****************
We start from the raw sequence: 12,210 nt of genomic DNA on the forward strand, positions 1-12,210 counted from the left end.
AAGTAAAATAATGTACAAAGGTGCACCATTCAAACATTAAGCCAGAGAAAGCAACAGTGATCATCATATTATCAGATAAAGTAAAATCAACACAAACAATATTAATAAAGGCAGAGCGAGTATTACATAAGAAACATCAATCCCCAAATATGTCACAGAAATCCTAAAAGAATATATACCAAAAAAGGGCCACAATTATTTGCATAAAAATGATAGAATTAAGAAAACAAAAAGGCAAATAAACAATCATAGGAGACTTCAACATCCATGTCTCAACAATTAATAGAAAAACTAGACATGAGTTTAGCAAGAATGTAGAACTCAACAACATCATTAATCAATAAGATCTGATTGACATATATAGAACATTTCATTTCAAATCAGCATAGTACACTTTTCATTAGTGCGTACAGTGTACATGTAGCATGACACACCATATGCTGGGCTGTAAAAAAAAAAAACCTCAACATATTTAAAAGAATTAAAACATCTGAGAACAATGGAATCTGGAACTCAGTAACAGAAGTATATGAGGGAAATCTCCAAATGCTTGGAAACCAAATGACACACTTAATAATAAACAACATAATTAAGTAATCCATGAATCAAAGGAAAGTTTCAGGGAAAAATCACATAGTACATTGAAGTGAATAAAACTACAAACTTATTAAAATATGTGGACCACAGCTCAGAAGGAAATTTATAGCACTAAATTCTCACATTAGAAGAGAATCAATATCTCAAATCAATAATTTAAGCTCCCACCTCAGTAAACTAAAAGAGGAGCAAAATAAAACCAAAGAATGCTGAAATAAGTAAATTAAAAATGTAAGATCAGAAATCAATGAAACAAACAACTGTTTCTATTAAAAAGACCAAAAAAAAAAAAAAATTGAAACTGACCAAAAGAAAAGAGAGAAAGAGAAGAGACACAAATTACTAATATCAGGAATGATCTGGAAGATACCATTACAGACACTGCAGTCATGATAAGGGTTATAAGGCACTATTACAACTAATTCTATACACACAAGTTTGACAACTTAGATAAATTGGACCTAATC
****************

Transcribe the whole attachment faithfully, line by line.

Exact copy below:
We start from the raw sequence: 12,210 nt of genomic DNA on the forward strand, positions 1-12,210 counted from the left end.
AAGTAAAATAATGTACAAAGGTGCACCATTCAAACATTAAGCCAGAGAAAGCAACAGTGATCATCATATTATCAGATAAAGTAAAATCAACACAAACAATATTAATAAAGGCAGAGCGAGTATTACATAAGAAACATCAATCCCCAAATATGTCACAGAAATCCTAAAAGAATATATACCAAAAAAGGGCCACAATTATTTGCATAAAAATGATAGAATTAAGAAAACAAAAAGGCAAATAAACAATCATAGGAGACTTCAACATCCATGTCTCAACAATTAATAGAAAAACTAGACATGAGTTTAGCAAGAATGTAGAACTCAACAACATCATTAATCAATAAGATCTGATTGACATATATAGAACATTTCATTTCAAATCAGCATAGTACACTTTTCATTAGTGCGTACAGTGTACATGTAGCATGACACACCATATGCTGGGCTGTAAAAAAAAAAAACCTCAACATATTTAAAAGAATTAAAACATCTGAGAACAATGGAATCTGGAACTCAGTAACAGAAGTATATGAGGGAAATCTCCAAATGCTTGGAAACCAAATGACACACTTAATAATAAACAACATAATTAAGTAATCCATGAATCAAAGGAAAGTTTCAGGGAAAAATCACATAGTACATTGAAGTGAATAAAACTACAAACTTATTAAAATATGTGGACCACAGCTCAGAAGGAAATTTATAGCACTAAATTCTCACATTAGAAGAGAATCAATATCTCAAATCAATAATTTAAGCTCCCACCTCAGTAAACTAAAAGAGGAGCAAAATAAAACCAAAGAATGCTGAAATAAGTAAATTAAAAATGTAAGATCAGAAATCAATGAAACAAACAACTGTTTCTATTAAAAAGACCAAAAAAAAAAAAAAATTGAAACTGACCAAAAGAAAAGAGAGAAAGAGAAGAGACACAAATTACTAATATCAGGAATGATCTGGAAGATACCATTACAGACACTGCAGTCATGATAAGGGTTATAAGGCACTATTACAACTAATTCTATACACACAAGTTTGACAACTTAGATAAATTGGACCTAATC